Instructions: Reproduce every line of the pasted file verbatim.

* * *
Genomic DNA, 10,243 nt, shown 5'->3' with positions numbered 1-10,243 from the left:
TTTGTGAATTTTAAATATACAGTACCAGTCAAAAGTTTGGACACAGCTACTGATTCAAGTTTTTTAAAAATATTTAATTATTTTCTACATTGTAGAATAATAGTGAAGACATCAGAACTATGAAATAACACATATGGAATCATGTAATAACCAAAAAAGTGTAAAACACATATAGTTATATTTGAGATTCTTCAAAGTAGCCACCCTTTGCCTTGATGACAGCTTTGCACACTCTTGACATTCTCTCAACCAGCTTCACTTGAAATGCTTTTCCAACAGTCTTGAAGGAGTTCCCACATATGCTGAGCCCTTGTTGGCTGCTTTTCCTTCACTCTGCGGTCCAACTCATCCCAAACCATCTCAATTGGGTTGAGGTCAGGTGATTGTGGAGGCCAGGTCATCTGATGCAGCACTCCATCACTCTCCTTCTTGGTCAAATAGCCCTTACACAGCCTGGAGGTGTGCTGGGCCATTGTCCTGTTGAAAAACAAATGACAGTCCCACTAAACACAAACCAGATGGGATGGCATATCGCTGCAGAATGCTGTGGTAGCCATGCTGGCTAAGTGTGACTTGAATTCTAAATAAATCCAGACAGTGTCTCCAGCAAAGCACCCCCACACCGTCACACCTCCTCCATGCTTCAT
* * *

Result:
Genomic DNA, 10,243 nt, shown 5'->3' with positions numbered 1-10,243 from the left:
TTTGTGAATTTTAAATATACAGTACCAGTCAAAAGTTTGGACACAGCTACTGATTCAAGTTTTTTAAAAATATTTAATTATTTTCTACATTGTAGAATAATAGTGAAGACATCAGAACTATGAAATAACACATATGGAATCATGTAATAACCAAAAAAGTGTAAAACACATATAGTTATATTTGAGATTCTTCAAAGTAGCCACCCTTTGCCTTGATGACAGCTTTGCACACTCTTGACATTCTCTCAACCAGCTTCACTTGAAATGCTTTTCCAACAGTCTTGAAGGAGTTCCCACATATGCTGAGCCCTTGTTGGCTGCTTTTCCTTCACTCTGCGGTCCAACTCATCCCAAACCATCTCAATTGGGTTGAGGTCAGGTGATTGTGGAGGCCAGGTCATCTGATGCAGCACTCCATCACTCTCCTTCTTGGTCAAATAGCCCTTACACAGCCTGGAGGTGTGCTGGGCCATTGTCCTGTTGAAAAACAAATGACAGTCCCACTAAACACAAACCAGATGGGATGGCATATCGCTGCAGAATGCTGTGGTAGCCATGCTGGCTAAGTGTGACTTGAATTCTAAATAAATCCAGACAGTGTCTCCAGCAAAGCACCCCCACACCGTCACACCTCCTCCATGCTTCAT